power line capacitors
Monday, December 24 2012
Since the ruptured expansion tank fiasco the other day, I've been having trouble getting fluid to circulate in the the solar loop. Even in the winter there is heat to be collected, and on a sunny day without circulation, temperatures in the panels can rise to over 150 degrees even at this time of year. Today I found myself trying all the usual tricks to get circulation working again. Usually the problem is air trapped in the line, and I can almost always fix that by adding fluid at the top of the system (on the solar deck) using a funnel. Today, though, this didn't work, so I found myself trying various things in the basement. These all involved closing some valves while opening others. But, with the exception of a tiny trickle of scalding hot water that managed to come down from the panel, it was all a waste of time. My feeling is that the bubbles in the pipes are too big this time for the usual techniques to flush out. Ideally I'd have drain cocks at all the high points into which I could introduce fluid, but it would be a mess to try to add them now.
Today Gretchen called from the City and we discussed Marie (aka "the Baby"). To me, she seemed to be doing a lot better than she had been. I even saw her grooming herself today, and her appetite seems to have returned. It seems our housecall vet had been correct after all. So I called the Hurley Vet and canceled the Baby's euthanasia appointment. And so, like the Energizer Bunny (if, that is, you can picture an Energizer Bunny that has been run over by a truck and then carefully glued back together), the Baby lives on.
To debug my new fuel-level-reading slave Arduino board, today I added a four-pin serial port (adhering to yet another standard that I am imposing on myself, this one following the example set by whoever designed the four-pin serial port for the Pogoplug). When I hooked this serial port up to my computer using a TTL-to-RS232 level shifter, I could see that the poor little slave was trying to boot up, but it was accidentally resetting itself dozens of times per second. Whenever it starts up, you see, it sends the message "just booted" out through its serial line. But what I was seeing was text that looked like this: "just bjust bootejusjust boojustjjjustjust bootedjustjusjust." What was causing it to behave like this? After confirming that the problem was the board I'd made and not the firmware, I tried adding the little bits that I'd left out. These little bits were so small and insignificant that I didn't think they were required, though they're always shown in the documentation. These included the tiny 22 picofarad capacitors one is supposed to connect to the timing crystal and the larger capacitors one is supposed to put across the power rails. I added those little picofarad capacitors first, but they had no effect. Then I added two largish electrolytic capacitors to the power rails, whereupon the slave booted up perfectly and remained up without rebooting itself at all. I've seen improvements in reliablity from adding power rail capacitors1, but none as dramatic as this. And once I had that problem fixed, I noticed that I hadn't actually been grounding the Atmega168 on the correct pin (I'd been using 21 instead of 22), though somehow it had managed to work anyway. That's a little like driving a car around for a couple hours only to discover that the starter motor and not the internal-combustion engine has been its source of mechanical energy.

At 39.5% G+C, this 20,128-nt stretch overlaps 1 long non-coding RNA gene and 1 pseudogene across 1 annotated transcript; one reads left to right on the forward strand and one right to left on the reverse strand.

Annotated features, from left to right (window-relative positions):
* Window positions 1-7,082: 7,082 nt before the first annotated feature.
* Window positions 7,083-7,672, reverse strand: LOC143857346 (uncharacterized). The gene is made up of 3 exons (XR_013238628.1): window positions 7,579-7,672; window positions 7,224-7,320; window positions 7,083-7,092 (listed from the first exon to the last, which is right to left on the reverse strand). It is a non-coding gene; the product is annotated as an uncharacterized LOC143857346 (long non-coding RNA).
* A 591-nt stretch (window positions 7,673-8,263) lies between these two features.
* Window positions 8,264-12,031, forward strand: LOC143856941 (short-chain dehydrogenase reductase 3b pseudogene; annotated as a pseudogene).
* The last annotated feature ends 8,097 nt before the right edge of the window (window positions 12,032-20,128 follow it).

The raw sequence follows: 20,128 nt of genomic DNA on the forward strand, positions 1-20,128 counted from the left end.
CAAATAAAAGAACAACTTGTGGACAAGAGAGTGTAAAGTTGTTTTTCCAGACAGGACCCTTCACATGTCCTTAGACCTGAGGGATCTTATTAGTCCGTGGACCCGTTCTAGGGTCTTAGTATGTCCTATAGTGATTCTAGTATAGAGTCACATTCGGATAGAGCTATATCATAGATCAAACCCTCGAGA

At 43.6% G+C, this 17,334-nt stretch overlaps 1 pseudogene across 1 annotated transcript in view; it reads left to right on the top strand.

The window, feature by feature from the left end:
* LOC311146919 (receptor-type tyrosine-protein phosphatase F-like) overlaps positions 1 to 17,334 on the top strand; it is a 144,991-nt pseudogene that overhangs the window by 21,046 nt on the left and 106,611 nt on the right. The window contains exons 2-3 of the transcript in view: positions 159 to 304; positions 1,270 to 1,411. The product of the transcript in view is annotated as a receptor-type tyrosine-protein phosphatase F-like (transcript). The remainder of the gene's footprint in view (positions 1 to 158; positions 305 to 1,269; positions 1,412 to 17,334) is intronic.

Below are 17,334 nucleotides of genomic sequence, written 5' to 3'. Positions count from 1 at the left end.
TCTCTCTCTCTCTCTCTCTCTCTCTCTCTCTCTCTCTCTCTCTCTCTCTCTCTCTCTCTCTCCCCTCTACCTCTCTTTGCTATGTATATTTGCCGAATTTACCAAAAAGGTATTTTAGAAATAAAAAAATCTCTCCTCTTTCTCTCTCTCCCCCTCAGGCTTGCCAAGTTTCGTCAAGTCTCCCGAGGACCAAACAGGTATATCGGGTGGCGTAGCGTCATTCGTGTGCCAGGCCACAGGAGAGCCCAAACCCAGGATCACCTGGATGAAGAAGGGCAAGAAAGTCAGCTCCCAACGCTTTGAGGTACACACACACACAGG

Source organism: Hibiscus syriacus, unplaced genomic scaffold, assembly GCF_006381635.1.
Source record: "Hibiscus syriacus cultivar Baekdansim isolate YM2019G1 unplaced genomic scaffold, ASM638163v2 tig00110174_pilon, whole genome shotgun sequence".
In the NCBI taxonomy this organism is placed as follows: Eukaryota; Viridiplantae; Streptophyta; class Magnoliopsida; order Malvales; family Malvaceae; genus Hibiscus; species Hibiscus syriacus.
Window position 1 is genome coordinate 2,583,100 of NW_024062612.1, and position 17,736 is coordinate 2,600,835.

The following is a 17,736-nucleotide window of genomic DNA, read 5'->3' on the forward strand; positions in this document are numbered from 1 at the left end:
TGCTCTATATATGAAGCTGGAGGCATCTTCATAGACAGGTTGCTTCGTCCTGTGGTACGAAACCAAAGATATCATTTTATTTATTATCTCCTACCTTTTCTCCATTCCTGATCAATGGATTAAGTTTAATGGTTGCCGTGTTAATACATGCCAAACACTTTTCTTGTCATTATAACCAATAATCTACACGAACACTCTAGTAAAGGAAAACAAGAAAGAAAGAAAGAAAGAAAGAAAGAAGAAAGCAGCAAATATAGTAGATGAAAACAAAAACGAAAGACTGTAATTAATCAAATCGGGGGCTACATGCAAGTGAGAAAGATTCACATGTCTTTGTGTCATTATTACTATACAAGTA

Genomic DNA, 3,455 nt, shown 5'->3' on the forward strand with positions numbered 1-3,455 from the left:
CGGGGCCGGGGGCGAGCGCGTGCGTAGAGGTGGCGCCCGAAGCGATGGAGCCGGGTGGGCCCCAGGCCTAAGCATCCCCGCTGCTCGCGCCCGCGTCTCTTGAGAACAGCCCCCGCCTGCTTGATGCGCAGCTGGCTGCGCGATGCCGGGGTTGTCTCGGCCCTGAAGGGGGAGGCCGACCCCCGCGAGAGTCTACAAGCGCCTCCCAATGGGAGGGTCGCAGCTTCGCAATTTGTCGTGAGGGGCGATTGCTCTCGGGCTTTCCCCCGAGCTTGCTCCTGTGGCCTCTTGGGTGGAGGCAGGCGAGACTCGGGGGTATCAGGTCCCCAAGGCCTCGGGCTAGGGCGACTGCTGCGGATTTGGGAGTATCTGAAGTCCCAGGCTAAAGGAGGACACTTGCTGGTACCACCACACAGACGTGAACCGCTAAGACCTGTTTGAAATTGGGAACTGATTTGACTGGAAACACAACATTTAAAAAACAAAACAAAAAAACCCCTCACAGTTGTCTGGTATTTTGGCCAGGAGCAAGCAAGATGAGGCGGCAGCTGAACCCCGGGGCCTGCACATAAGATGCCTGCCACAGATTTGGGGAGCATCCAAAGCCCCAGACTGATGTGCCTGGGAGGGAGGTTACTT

1Back in 1984, after building a replacement power supply for my primitive VIC-20 computer, I noticed that the computer would lock up every time a pump in the basement would kick on. This was evidently being caused by a small power sag. I fixed this by adding a number of large electrolytic capacitors both inside the VIC-20 and inside its custom power supply.
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